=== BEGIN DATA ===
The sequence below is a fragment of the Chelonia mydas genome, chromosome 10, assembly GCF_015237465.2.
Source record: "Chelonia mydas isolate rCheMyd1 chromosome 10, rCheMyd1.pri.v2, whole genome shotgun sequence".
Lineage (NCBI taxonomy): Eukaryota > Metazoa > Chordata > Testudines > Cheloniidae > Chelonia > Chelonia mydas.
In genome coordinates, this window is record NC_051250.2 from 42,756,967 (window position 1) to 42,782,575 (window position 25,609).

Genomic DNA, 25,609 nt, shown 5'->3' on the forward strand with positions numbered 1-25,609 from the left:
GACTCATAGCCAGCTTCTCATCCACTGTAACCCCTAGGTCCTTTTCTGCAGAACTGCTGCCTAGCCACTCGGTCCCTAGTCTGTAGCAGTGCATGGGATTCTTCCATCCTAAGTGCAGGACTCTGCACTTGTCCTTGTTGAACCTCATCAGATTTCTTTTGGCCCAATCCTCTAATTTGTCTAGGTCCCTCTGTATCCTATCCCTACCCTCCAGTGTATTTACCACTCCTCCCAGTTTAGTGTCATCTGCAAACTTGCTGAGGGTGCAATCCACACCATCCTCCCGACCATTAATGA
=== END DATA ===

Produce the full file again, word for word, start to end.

The sequence below is a fragment of the Chelonia mydas genome, chromosome 10, assembly GCF_015237465.2.
Source record: "Chelonia mydas isolate rCheMyd1 chromosome 10, rCheMyd1.pri.v2, whole genome shotgun sequence".
Lineage (NCBI taxonomy): Eukaryota > Metazoa > Chordata > Testudines > Cheloniidae > Chelonia > Chelonia mydas.
In genome coordinates, this window is record NC_051250.2 from 42,756,967 (window position 1) to 42,782,575 (window position 25,609).

Genomic DNA, 25,609 nt, shown 5'->3' on the forward strand with positions numbered 1-25,609 from the left:
GACTCATAGCCAGCTTCTCATCCACTGTAACCCCTAGGTCCTTTTCTGCAGAACTGCTGCCTAGCCACTCGGTCCCTAGTCTGTAGCAGTGCATGGGATTCTTCCATCCTAAGTGCAGGACTCTGCACTTGTCCTTGTTGAACCTCATCAGATTTCTTTTGGCCCAATCCTCTAATTTGTCTAGGTCCCTCTGTATCCTATCCCTACCCTCCAGTGTATTTACCACTCCTCCCAGTTTAGTGTCATCTGCAAACTTGCTGAGGGTGCAATCCACACCATCCTCCCGACCATTAATGA